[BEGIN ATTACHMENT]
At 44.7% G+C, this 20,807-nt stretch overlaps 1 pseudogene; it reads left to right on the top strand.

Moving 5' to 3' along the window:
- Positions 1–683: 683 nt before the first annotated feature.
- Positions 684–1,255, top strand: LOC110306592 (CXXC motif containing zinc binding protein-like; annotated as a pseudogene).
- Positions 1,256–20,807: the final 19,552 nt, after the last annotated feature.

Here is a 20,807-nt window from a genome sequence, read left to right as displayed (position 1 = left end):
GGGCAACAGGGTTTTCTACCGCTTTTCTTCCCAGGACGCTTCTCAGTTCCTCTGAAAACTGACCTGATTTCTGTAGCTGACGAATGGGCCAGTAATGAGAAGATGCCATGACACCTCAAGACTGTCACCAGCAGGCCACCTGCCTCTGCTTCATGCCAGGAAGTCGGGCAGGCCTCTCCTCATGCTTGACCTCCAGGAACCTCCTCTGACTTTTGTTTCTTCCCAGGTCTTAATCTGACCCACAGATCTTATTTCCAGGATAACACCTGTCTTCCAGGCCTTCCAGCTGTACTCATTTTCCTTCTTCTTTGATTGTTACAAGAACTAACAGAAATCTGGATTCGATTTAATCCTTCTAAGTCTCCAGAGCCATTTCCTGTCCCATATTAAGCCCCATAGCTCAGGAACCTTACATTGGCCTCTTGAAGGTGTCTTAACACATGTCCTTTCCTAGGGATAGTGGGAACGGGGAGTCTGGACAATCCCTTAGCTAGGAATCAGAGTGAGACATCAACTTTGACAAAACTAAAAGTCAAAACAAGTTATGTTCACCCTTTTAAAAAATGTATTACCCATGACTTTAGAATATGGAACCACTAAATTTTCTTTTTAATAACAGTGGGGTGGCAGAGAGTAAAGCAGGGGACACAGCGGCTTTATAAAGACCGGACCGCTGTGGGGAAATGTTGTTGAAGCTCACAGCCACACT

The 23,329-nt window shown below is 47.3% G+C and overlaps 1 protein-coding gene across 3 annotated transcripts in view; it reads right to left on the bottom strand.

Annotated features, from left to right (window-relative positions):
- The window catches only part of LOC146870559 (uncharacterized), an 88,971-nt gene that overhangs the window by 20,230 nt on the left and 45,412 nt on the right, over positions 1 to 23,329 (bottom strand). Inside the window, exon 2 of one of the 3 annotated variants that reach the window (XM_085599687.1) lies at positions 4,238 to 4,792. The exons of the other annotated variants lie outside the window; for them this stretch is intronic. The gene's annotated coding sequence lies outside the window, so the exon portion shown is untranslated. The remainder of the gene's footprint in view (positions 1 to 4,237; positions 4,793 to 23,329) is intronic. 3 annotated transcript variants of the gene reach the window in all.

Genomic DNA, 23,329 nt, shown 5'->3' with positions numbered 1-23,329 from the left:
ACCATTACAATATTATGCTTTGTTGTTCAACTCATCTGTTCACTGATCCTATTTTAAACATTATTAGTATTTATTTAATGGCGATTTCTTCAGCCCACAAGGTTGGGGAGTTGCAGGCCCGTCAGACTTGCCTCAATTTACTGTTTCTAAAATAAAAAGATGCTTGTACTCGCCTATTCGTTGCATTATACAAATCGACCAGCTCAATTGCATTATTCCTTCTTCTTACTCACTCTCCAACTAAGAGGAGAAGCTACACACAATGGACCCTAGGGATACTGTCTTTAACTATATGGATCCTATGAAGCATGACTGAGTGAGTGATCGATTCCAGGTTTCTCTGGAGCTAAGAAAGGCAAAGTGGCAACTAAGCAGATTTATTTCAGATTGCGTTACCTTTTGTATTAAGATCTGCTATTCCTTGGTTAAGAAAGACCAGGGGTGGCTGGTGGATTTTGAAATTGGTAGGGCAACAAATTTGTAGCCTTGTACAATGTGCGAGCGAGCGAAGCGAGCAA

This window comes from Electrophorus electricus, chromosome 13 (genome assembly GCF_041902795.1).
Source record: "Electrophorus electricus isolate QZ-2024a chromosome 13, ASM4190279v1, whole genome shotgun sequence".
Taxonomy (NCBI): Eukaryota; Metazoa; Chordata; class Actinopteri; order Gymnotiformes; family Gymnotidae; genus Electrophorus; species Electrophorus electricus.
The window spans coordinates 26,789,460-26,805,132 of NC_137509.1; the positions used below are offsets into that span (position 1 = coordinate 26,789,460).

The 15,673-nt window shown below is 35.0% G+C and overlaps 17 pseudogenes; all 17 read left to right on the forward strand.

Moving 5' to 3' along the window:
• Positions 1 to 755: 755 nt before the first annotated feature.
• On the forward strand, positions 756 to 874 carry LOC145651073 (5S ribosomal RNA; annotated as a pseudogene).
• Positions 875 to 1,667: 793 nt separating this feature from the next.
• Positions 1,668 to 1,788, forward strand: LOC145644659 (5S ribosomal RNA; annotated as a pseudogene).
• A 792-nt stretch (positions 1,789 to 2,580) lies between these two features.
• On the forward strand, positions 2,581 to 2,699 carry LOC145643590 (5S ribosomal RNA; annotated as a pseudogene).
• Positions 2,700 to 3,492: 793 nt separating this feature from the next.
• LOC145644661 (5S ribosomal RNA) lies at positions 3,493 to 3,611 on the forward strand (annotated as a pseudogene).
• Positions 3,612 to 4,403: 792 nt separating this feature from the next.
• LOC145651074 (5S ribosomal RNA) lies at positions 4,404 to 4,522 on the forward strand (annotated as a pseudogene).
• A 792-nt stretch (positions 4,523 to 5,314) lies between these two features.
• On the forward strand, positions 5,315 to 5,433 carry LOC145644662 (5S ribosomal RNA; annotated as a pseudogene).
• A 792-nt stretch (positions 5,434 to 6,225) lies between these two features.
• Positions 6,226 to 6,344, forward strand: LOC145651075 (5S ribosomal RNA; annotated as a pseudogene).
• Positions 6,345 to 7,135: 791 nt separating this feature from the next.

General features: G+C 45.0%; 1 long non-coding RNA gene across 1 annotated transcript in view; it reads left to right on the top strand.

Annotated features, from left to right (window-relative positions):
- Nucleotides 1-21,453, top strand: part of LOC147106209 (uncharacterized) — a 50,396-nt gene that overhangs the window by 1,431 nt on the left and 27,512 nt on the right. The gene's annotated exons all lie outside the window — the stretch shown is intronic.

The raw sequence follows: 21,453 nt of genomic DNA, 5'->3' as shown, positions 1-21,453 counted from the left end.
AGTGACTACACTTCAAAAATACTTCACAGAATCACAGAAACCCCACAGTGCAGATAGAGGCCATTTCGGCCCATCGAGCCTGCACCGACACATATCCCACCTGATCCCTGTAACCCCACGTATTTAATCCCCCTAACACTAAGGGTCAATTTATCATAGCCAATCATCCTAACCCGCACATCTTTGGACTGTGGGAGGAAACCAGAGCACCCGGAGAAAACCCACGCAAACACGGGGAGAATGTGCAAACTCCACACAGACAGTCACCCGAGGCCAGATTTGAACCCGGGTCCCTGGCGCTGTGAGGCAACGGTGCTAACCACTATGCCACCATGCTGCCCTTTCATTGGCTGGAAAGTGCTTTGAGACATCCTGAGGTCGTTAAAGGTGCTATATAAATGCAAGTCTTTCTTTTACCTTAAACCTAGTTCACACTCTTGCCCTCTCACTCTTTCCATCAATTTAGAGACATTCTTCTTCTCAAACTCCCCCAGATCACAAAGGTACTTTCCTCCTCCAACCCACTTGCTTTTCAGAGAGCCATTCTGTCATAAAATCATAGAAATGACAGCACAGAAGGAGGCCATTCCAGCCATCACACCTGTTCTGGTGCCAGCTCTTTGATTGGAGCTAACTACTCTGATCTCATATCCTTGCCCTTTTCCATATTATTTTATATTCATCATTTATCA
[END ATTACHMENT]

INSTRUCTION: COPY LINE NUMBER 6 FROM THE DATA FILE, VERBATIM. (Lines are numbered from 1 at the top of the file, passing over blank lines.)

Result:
Here is a 20,807-nt window from a genome sequence, read left to right as displayed (position 1 = left end):